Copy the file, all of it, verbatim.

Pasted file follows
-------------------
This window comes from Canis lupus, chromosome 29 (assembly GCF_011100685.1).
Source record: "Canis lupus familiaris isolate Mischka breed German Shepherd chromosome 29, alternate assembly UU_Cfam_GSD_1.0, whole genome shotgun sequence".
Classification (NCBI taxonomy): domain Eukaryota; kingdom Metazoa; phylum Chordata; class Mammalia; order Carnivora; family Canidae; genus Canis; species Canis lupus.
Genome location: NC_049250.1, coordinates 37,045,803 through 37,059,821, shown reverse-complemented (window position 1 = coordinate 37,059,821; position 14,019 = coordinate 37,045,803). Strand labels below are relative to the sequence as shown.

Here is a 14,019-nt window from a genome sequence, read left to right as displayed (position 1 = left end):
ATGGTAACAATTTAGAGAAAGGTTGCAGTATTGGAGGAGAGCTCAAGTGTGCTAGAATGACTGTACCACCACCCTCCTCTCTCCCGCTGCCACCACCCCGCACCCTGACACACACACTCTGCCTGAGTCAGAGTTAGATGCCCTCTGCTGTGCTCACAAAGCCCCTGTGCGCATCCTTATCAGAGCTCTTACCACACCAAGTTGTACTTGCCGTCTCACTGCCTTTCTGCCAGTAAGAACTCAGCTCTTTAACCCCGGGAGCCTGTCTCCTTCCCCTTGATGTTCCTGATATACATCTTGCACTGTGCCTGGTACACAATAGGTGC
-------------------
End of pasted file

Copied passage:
This window comes from Canis lupus, chromosome 29 (assembly GCF_011100685.1).
Source record: "Canis lupus familiaris isolate Mischka breed German Shepherd chromosome 29, alternate assembly UU_Cfam_GSD_1.0, whole genome shotgun sequence".
Classification (NCBI taxonomy): domain Eukaryota; kingdom Metazoa; phylum Chordata; class Mammalia; order Carnivora; family Canidae; genus Canis; species Canis lupus.
Genome location: NC_049250.1, coordinates 37,045,803 through 37,059,821, shown reverse-complemented (window position 1 = coordinate 37,059,821; position 14,019 = coordinate 37,045,803). Strand labels below are relative to the sequence as shown.

Here is a 14,019-nt window from a genome sequence, read left to right as displayed (position 1 = left end):
ATGGTAACAATTTAGAGAAAGGTTGCAGTATTGGAGGAGAGCTCAAGTGTGCTAGAATGACTGTACCACCACCCTCCTCTCTCCCGCTGCCACCACCCCGCACCCTGACACACACACTCTGCCTGAGTCAGAGTTAGATGCCCTCTGCTGTGCTCACAAAGCCCCTGTGCGCATCCTTATCAGAGCTCTTACCACACCAAGTTGTACTTGCCGTCTCACTGCCTTTCTGCCAGTAAGAACTCAGCTCTTTAACCCCGGGAGCCTGTCTCCTTCCCCTTGATGTTCCTGATATACATCTTGCACTGTGCCTGGTACACAATAGGTGC